“Complexity and Compliance. How does the International Human Rights Regime Perform?”
(with Cristiane Carneiro, University of Sao Paulo, Brazil)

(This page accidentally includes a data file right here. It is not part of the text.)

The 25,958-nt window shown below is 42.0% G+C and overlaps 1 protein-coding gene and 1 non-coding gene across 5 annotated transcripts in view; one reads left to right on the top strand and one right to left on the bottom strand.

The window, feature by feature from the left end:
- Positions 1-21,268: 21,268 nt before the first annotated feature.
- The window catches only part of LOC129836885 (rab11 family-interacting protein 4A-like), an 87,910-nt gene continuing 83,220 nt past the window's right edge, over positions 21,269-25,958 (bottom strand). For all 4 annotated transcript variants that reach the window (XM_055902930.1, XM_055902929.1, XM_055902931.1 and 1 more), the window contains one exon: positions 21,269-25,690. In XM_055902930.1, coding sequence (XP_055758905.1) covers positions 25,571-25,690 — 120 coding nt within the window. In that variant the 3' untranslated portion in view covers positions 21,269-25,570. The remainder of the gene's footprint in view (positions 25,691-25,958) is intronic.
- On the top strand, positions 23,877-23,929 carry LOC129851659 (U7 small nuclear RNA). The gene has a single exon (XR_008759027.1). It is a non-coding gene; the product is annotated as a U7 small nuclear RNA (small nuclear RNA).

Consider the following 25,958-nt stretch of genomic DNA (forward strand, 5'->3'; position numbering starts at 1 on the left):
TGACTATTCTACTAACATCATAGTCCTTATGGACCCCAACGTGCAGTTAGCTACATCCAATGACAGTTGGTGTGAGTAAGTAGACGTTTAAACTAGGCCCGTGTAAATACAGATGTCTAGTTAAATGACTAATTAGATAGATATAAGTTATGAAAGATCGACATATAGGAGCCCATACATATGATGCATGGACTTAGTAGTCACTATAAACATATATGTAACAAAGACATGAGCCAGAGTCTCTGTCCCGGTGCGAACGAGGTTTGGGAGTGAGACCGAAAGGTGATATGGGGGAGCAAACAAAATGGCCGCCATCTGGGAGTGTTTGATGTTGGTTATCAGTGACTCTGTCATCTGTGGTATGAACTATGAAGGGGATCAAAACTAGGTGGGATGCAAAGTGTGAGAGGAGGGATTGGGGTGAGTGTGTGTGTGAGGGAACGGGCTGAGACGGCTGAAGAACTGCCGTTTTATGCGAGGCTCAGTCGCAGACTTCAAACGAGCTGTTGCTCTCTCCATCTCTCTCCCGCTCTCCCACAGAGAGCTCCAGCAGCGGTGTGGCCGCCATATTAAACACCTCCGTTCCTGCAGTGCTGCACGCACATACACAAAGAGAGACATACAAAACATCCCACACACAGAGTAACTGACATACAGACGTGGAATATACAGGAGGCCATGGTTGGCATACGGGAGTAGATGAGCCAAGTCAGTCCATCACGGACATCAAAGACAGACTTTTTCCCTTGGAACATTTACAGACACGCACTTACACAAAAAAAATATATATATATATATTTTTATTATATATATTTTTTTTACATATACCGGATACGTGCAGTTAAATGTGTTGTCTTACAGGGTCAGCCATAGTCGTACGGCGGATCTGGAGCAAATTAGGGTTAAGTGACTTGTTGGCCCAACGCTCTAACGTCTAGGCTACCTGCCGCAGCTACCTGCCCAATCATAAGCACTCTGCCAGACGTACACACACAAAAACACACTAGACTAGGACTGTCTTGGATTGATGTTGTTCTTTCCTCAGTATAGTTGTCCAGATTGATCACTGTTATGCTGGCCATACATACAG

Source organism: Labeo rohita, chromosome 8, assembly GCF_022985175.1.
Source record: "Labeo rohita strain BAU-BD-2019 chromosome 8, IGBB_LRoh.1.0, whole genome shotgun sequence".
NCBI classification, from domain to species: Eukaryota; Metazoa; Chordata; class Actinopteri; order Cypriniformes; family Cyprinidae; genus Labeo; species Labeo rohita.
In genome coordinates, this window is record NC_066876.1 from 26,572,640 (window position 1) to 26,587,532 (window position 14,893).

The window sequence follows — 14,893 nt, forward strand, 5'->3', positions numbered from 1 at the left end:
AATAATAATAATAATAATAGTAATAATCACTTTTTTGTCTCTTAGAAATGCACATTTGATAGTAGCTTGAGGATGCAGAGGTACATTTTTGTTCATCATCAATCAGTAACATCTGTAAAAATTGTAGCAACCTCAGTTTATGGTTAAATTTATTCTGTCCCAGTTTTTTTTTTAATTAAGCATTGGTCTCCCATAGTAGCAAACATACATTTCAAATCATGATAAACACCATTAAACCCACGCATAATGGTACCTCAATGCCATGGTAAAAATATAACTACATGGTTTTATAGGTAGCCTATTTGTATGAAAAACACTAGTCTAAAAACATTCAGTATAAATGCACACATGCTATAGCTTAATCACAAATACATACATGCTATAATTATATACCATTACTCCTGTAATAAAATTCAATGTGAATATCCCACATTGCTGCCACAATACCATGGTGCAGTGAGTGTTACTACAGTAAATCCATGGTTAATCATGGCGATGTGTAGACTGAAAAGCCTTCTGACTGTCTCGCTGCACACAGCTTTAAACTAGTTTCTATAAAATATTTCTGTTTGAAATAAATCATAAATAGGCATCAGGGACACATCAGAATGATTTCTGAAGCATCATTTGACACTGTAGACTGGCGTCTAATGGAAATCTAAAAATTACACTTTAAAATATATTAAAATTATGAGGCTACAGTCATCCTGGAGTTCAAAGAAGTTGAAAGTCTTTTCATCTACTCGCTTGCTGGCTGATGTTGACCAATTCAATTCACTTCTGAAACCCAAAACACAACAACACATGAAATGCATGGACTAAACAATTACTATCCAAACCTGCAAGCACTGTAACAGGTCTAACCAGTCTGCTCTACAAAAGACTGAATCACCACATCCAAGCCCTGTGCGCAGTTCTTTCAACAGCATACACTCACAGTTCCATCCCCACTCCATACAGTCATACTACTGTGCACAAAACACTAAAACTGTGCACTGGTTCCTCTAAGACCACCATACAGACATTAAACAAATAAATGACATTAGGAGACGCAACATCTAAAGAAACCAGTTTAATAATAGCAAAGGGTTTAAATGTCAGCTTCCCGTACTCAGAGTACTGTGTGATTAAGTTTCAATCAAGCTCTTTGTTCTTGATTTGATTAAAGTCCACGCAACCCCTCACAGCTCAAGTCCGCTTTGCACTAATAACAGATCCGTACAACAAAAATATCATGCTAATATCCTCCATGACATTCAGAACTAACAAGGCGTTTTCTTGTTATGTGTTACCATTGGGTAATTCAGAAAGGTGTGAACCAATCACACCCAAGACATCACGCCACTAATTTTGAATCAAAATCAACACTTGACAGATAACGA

Research on international regimes has increasingly focused on the role of institutional complexity. Also, research has shown the growing level of complexity of human rights regimes. Even though the human rights literature has largely focused on explanations of the conditions under which countries comply with their obligations, whether and how institutional complexity affects the compliance record of countries remains largely unknown. This project aims to fill this gap and looks at the influence of treaty ratification on compliance through the angle of regime complexity. We investigate the link between institutional complexity and compliance with respect to the Inter-American Human Rights System. In a first part, we present a theoretical argument why and how institutional complexity influences compliance with human rights. In the second part, we rely on a measure of institutional complexity based on states’ subscription to human rights treaties and their decision density on human rights to analyze the effect of complexity on compliance. Results based on the prohibition of torture show that complexity influences the level of compliance, however, not necessarily in the expected direction.